Dealing With Conflict in the Workplace


Conflict is a tense and often violent situation involving two or more people who disagree with each other. The situation can arise because of differences of opinion, or because of incompatible needs and desires. It can also occur as a result of social or cultural norms that are incompatible with the goals and values of the individuals involved.

When dealing with conflict, it is essential to be able to identify the different stages of the problem. This way, you can find solutions and work toward a resolution that will be beneficial for both parties.


The build-up of a conflict can be caused by many different factors, including lack of communication or coordination, differences in interests, and a person’s inability to relate to others. There are also times when conflicts come about because of a triggering event, such as a disagreement over a workplace project or a dispute with a friend.

Triggering events are usually unexpected and cause a lot of stress, but they can also be predictable. For example, the death of a loved one or a major job change can bring up conflict.


Once a conflict has been resolved, it is important to take steps to make sure the situation does not recur. This can include checking in with the people involved to see if they are following through on the agreed upon steps to solve the issue.

If the conflict is still occurring, it may be time to consider new options. This could include changing the way you handle certain situations or adding a member to your team.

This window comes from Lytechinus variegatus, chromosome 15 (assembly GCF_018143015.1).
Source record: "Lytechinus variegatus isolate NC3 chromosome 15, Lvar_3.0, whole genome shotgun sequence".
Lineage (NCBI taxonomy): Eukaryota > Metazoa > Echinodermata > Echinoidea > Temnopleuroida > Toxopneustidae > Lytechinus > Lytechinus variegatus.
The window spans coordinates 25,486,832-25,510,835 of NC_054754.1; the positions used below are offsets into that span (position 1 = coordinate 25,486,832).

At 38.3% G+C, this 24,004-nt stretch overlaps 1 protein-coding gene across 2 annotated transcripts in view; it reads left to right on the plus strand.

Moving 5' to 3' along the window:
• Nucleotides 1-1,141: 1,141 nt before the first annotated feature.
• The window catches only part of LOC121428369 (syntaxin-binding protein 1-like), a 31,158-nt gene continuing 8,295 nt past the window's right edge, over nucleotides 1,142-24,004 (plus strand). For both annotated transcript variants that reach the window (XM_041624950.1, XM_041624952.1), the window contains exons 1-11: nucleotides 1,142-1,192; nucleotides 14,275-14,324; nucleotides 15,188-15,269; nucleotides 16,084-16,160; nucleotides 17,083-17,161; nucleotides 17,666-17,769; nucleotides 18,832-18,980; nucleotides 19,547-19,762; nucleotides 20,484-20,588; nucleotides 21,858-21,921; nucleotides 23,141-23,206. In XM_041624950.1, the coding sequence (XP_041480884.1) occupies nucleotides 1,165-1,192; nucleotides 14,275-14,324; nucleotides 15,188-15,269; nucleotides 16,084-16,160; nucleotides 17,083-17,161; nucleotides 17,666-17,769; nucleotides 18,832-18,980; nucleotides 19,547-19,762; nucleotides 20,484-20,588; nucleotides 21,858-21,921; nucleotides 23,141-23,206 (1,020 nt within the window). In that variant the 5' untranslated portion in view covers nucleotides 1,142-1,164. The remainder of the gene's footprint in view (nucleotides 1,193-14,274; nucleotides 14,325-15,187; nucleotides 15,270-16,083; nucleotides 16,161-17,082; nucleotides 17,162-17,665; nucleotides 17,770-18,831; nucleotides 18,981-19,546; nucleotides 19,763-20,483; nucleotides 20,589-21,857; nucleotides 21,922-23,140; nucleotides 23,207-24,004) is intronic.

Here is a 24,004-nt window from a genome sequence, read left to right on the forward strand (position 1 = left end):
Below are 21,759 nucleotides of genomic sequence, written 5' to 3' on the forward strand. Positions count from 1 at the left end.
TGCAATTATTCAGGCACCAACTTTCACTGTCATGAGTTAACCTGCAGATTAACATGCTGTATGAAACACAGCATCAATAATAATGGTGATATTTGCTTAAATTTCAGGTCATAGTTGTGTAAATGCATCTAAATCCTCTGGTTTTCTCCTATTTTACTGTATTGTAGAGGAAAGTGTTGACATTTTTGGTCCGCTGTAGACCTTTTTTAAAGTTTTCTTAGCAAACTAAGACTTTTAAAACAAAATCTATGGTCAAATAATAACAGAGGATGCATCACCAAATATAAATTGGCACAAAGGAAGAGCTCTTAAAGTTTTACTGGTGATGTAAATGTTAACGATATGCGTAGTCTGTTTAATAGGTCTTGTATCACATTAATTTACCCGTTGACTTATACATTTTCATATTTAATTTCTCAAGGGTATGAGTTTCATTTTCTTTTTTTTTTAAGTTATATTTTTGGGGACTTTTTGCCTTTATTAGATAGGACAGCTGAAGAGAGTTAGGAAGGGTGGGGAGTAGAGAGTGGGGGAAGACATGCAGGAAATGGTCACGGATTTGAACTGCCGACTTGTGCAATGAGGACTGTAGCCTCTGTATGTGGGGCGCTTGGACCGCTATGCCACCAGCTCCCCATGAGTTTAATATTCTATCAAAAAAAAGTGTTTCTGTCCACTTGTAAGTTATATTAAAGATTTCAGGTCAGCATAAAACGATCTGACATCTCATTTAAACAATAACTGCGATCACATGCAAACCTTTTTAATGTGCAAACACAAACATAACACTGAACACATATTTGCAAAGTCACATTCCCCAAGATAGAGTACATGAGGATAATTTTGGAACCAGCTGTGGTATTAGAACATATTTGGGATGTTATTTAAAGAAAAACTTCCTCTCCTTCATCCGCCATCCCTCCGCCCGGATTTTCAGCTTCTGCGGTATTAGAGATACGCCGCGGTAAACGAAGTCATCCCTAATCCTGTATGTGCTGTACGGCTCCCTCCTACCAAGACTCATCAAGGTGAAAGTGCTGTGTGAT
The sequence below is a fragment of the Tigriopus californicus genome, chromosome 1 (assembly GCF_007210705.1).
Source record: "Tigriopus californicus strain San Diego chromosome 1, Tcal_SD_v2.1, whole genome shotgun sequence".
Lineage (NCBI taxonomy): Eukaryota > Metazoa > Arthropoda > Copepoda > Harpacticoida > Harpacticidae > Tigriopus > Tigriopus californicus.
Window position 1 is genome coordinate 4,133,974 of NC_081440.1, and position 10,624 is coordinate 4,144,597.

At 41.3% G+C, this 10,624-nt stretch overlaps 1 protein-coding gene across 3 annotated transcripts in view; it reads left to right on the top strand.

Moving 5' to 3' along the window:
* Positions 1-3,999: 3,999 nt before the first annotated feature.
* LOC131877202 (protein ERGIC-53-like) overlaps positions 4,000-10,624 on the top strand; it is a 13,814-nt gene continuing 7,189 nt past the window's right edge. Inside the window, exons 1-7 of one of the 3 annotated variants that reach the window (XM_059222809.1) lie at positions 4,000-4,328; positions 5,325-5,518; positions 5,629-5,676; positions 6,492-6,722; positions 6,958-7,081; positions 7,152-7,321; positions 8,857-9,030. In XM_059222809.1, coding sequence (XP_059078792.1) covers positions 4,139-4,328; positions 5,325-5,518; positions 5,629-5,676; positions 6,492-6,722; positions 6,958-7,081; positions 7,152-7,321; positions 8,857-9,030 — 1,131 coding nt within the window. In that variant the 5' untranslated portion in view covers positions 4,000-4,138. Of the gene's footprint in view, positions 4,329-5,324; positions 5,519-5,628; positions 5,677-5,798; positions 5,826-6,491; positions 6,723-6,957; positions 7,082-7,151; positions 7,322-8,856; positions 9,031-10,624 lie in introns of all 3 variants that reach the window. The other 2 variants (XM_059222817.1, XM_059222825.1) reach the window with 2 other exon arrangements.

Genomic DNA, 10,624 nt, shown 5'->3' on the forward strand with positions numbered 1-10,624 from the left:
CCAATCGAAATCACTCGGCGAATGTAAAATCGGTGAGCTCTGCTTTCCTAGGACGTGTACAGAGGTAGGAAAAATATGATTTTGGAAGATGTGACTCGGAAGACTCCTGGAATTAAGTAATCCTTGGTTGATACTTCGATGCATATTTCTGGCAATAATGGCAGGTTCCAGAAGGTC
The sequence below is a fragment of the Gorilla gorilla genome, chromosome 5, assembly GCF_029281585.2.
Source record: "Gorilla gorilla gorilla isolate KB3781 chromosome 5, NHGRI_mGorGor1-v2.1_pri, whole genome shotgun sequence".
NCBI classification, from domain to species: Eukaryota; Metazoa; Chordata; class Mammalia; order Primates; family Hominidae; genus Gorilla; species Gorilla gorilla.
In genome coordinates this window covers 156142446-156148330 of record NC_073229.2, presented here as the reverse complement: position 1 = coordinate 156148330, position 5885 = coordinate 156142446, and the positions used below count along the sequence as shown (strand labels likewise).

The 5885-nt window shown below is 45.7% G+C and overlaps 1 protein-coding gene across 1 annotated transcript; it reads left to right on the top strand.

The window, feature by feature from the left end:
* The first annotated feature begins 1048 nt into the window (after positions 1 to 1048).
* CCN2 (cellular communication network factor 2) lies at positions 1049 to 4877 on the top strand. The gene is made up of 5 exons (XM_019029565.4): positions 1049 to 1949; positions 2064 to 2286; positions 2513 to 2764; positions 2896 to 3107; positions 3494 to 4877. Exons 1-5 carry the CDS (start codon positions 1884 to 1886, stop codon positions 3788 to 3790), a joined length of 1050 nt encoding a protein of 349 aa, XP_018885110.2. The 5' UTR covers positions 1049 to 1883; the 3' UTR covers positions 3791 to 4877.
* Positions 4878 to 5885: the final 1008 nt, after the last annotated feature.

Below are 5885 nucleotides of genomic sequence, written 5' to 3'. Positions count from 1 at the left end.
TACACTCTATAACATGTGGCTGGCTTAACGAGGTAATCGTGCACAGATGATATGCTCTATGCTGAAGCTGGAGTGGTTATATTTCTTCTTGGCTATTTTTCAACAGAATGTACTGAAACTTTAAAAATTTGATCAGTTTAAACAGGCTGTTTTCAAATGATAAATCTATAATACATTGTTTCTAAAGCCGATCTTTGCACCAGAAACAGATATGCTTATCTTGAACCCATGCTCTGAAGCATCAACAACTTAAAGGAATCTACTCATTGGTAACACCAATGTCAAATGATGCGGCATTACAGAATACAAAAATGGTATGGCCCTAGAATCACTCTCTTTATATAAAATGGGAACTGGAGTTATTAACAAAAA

Keeping tabs on your employees is crucial for your success in any role, but it’s especially critical when you are in charge of handling a conflict. When you spot warning signs, you can quickly address them so that they don’t recur.

Ineffective communication is another common sign of a potential conflict, as is a high level of anger or impatience amongst staff members. These can be exhibited by terse emails, inappropriate language during interactions, or a lack of interest in your co-workers’ opinions and feelings.


A common problem in any work environment is excessive gossip. If a staff member begins telling everyone about how other members of the team are treating them or what they are saying behind their backs, it is likely a sign that there is a problem and that you need to address it immediately.

Taking care of your employees and helping them resolve any conflicts they may have will ensure that they continue to work effectively with you. In addition, when a conflict is addressed properly, it can also help you get to know your team better and create stronger relationships.